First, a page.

In Engineering, Failure is Part of the Process

Mar 23, 2021

“Failure is central to engineering. Every single calculation that an engineer makes is a failure calculation. Successful engineering is all about understanding how things break or fail.”

Henry Petroski

“It's fine to celebrate success but it is more important to heed the lessons of failure.“

Bill Gates

Future City Competition

Have you ever thought about what it would be like to live on the moon? What the ideal city on the moon would look like? Have you ever considered the challenges of living on the moon and tried to solve those problems? I definitely haven’t, but that was the challenge for the middle school kids participating in the Future City Competition.

I wanted to attend this event to see the creativity of the students, especially how it ties into sustainability. Most of the cities were sustainable and energy efficient, it is evident that the next generation considers those factors to be important. Nexant is a strong supporter of sustainability and energy efficiency and I think it is imperative for students to see there are companies that have those values.

Their objective was to imagine an ideal city and to come up with ways that their vision could be realized—and this year, the location was the moon.

I was amazed by the intelligence and creativity of all the students who presented. It was evident that they had a passion for STEM and problem solving. While all of their cities were impressive, there was one thing that struck a chord with me. Almost every group said that they would have had failures along the way, but that engineering is a series of failures which leads you to innovation. They must have heard the common saying to “fail fast and fail often” to succeed.

I believe it is important for students to be given the environment in which it is okay to fail. It does not always mean failure, in fact, it rarely does. Instead, these students have looked at it as a way to learn, innovate, and persevere. Similarly, it is important for all people to be given the environment in which it is okay to fail. I feel grateful to work in an environment which nourishes this mindset. Whether it has been taking first, second, or the tenth stab at a calculation, or creating draft after draft of a calculator, I have been able to learn from my mistakes, take advice from my coworkers, and improve. At Nexant, we use the Deming Circle, or Plan-Do-Check-Act cycle, as part of our continuous improvement process. More details on this approach can be found in my colleague’s blog on Little-i Innovation.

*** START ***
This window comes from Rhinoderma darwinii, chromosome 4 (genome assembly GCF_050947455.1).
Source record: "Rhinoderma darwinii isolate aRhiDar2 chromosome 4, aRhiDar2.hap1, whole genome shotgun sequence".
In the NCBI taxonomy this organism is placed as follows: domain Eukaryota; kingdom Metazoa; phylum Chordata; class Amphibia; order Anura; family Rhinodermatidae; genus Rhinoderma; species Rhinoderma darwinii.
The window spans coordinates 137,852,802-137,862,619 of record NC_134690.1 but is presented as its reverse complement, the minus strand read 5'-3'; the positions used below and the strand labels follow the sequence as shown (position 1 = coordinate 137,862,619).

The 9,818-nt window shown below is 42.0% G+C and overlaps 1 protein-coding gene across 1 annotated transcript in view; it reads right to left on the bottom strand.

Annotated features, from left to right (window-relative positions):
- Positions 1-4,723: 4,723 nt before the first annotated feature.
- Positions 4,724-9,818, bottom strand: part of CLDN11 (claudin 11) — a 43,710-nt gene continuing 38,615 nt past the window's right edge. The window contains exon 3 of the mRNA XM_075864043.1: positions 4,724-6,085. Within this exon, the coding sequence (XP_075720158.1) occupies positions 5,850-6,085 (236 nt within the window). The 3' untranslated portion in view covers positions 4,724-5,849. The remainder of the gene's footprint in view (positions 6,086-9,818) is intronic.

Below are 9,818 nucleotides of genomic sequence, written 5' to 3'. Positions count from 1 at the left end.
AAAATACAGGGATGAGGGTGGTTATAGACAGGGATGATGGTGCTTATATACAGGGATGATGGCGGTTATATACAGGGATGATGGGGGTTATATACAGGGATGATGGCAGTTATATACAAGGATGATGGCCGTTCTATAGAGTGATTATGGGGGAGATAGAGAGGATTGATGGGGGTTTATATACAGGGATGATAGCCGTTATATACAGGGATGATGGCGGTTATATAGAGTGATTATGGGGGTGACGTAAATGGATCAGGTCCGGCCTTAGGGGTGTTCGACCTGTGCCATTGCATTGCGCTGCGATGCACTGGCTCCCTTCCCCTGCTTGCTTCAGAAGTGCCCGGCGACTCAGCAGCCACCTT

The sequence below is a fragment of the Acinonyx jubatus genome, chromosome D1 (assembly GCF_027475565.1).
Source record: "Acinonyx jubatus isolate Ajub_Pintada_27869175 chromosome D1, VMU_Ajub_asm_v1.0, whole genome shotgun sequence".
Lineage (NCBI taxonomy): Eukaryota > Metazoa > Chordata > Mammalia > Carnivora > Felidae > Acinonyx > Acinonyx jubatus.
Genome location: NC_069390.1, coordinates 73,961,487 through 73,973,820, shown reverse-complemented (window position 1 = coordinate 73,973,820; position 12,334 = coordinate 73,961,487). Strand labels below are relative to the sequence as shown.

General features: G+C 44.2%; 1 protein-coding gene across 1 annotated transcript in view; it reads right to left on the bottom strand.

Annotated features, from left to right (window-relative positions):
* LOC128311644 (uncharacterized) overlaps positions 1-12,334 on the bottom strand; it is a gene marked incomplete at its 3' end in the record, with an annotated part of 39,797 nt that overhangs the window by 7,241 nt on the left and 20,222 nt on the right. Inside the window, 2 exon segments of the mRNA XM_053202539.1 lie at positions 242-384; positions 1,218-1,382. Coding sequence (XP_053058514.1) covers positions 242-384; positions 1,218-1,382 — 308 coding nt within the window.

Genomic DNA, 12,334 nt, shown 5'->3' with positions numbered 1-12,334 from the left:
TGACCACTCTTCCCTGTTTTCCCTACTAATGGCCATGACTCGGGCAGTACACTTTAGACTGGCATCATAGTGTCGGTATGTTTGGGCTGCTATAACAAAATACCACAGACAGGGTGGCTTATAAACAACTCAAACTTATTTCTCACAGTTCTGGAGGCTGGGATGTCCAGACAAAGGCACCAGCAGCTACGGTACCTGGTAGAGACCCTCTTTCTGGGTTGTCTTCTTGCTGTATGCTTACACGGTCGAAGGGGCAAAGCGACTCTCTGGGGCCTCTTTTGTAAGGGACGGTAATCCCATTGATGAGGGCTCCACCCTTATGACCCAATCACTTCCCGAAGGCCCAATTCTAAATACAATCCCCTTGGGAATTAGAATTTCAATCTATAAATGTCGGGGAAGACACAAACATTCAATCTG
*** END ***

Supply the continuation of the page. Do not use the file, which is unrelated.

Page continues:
The Plan-Do-Check-Act cycle for continuous improvement.

Introduce a Girl to Engineering Day

On Introduce a Girl to Engineering Day, I attended a Chat with Changemakers. The speaker was Joan Higginbotham, a former astronaut and electrical engineer. Many kids dream of going to space, but do they actually realize it could become a reality? It was powerful to hear Joan talk about her journey in engineering that eventually led to her opportunity to become an astronaut. One takeaway from the chat was that engineering can lead down a lot of different roads. Joan is just one example of the kind of adventures that engineering can take you on.

It’s a lot easier to work where you are passionate about your job. I genuinely care about sustainability and energy efficiency and I’m so glad to have a role at Nexant where I am passionate about making a difference. By getting my degree in Mechanical Engineering, I was able to use that knowledge to go on my own little adventure with Nexant. 

Students: Keep Exploring STEM

It was refreshing to see these events in which students can explore STEM fields. It is important to continue offering these programs and opportunities to students. Seeing all of the students during the past week makes me excited for what they will come up with in the future!